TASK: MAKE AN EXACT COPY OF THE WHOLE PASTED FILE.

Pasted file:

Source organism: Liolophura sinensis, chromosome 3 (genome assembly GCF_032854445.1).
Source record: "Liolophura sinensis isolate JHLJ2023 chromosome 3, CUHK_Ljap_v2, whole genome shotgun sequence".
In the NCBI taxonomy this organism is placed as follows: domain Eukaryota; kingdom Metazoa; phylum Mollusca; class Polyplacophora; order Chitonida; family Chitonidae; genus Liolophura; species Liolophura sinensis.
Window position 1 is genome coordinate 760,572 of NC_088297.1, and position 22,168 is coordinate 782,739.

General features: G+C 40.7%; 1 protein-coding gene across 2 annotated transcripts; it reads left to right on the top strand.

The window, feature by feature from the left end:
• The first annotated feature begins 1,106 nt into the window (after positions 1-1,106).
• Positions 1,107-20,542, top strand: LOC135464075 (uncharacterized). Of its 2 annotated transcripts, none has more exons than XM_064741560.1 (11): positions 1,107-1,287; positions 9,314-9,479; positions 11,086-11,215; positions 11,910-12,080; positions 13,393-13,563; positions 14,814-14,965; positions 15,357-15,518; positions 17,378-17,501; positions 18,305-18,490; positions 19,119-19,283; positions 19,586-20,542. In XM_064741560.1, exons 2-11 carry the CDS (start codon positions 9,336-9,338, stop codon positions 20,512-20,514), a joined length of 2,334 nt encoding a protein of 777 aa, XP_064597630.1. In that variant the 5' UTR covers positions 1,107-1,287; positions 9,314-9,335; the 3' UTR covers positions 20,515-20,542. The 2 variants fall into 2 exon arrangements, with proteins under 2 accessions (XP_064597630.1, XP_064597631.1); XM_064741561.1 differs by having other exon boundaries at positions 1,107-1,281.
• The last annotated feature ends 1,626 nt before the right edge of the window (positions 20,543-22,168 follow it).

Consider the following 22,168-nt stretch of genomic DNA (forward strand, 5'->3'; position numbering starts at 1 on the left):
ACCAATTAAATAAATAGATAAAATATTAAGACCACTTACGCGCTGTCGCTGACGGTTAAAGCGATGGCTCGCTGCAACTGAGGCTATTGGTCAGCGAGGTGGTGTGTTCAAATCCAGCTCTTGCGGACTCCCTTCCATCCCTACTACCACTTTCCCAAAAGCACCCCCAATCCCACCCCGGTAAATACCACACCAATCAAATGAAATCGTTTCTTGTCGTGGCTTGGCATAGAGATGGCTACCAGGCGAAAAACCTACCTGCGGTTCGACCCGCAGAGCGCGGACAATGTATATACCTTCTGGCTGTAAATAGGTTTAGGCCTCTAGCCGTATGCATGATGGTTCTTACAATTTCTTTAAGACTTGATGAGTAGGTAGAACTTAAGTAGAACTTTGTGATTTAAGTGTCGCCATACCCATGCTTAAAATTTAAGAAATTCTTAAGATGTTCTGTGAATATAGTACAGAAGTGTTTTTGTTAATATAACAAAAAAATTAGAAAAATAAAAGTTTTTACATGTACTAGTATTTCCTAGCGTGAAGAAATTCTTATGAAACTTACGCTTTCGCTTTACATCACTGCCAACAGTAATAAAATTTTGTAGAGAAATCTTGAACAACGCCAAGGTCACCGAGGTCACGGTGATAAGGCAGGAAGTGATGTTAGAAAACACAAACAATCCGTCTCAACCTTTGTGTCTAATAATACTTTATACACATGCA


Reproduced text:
Source organism: Liolophura sinensis, chromosome 3 (genome assembly GCF_032854445.1).
Source record: "Liolophura sinensis isolate JHLJ2023 chromosome 3, CUHK_Ljap_v2, whole genome shotgun sequence".
In the NCBI taxonomy this organism is placed as follows: domain Eukaryota; kingdom Metazoa; phylum Mollusca; class Polyplacophora; order Chitonida; family Chitonidae; genus Liolophura; species Liolophura sinensis.
Window position 1 is genome coordinate 760,572 of NC_088297.1, and position 22,168 is coordinate 782,739.

General features: G+C 40.7%; 1 protein-coding gene across 2 annotated transcripts; it reads left to right on the top strand.

The window, feature by feature from the left end:
• The first annotated feature begins 1,106 nt into the window (after positions 1-1,106).
• Positions 1,107-20,542, top strand: LOC135464075 (uncharacterized). Of its 2 annotated transcripts, none has more exons than XM_064741560.1 (11): positions 1,107-1,287; positions 9,314-9,479; positions 11,086-11,215; positions 11,910-12,080; positions 13,393-13,563; positions 14,814-14,965; positions 15,357-15,518; positions 17,378-17,501; positions 18,305-18,490; positions 19,119-19,283; positions 19,586-20,542. In XM_064741560.1, exons 2-11 carry the CDS (start codon positions 9,336-9,338, stop codon positions 20,512-20,514), a joined length of 2,334 nt encoding a protein of 777 aa, XP_064597630.1. In that variant the 5' UTR covers positions 1,107-1,287; positions 9,314-9,335; the 3' UTR covers positions 20,515-20,542. The 2 variants fall into 2 exon arrangements, with proteins under 2 accessions (XP_064597630.1, XP_064597631.1); XM_064741561.1 differs by having other exon boundaries at positions 1,107-1,281.
• The last annotated feature ends 1,626 nt before the right edge of the window (positions 20,543-22,168 follow it).

Consider the following 22,168-nt stretch of genomic DNA (forward strand, 5'->3'; position numbering starts at 1 on the left):
ACCAATTAAATAAATAGATAAAATATTAAGACCACTTACGCGCTGTCGCTGACGGTTAAAGCGATGGCTCGCTGCAACTGAGGCTATTGGTCAGCGAGGTGGTGTGTTCAAATCCAGCTCTTGCGGACTCCCTTCCATCCCTACTACCACTTTCCCAAAAGCACCCCCAATCCCACCCCGGTAAATACCACACCAATCAAATGAAATCGTTTCTTGTCGTGGCTTGGCATAGAGATGGCTACCAGGCGAAAAACCTACCTGCGGTTCGACCCGCAGAGCGCGGACAATGTATATACCTTCTGGCTGTAAATAGGTTTAGGCCTCTAGCCGTATGCATGATGGTTCTTACAATTTCTTTAAGACTTGATGAGTAGGTAGAACTTAAGTAGAACTTTGTGATTTAAGTGTCGCCATACCCATGCTTAAAATTTAAGAAATTCTTAAGATGTTCTGTGAATATAGTACAGAAGTGTTTTTGTTAATATAACAAAAAAATTAGAAAAATAAAAGTTTTTACATGTACTAGTATTTCCTAGCGTGAAGAAATTCTTATGAAACTTACGCTTTCGCTTTACATCACTGCCAACAGTAATAAAATTTTGTAGAGAAATCTTGAACAACGCCAAGGTCACCGAGGTCACGGTGATAAGGCAGGAAGTGATGTTAGAAAACACAAACAATCCGTCTCAACCTTTGTGTCTAATAATACTTTATACACATGCA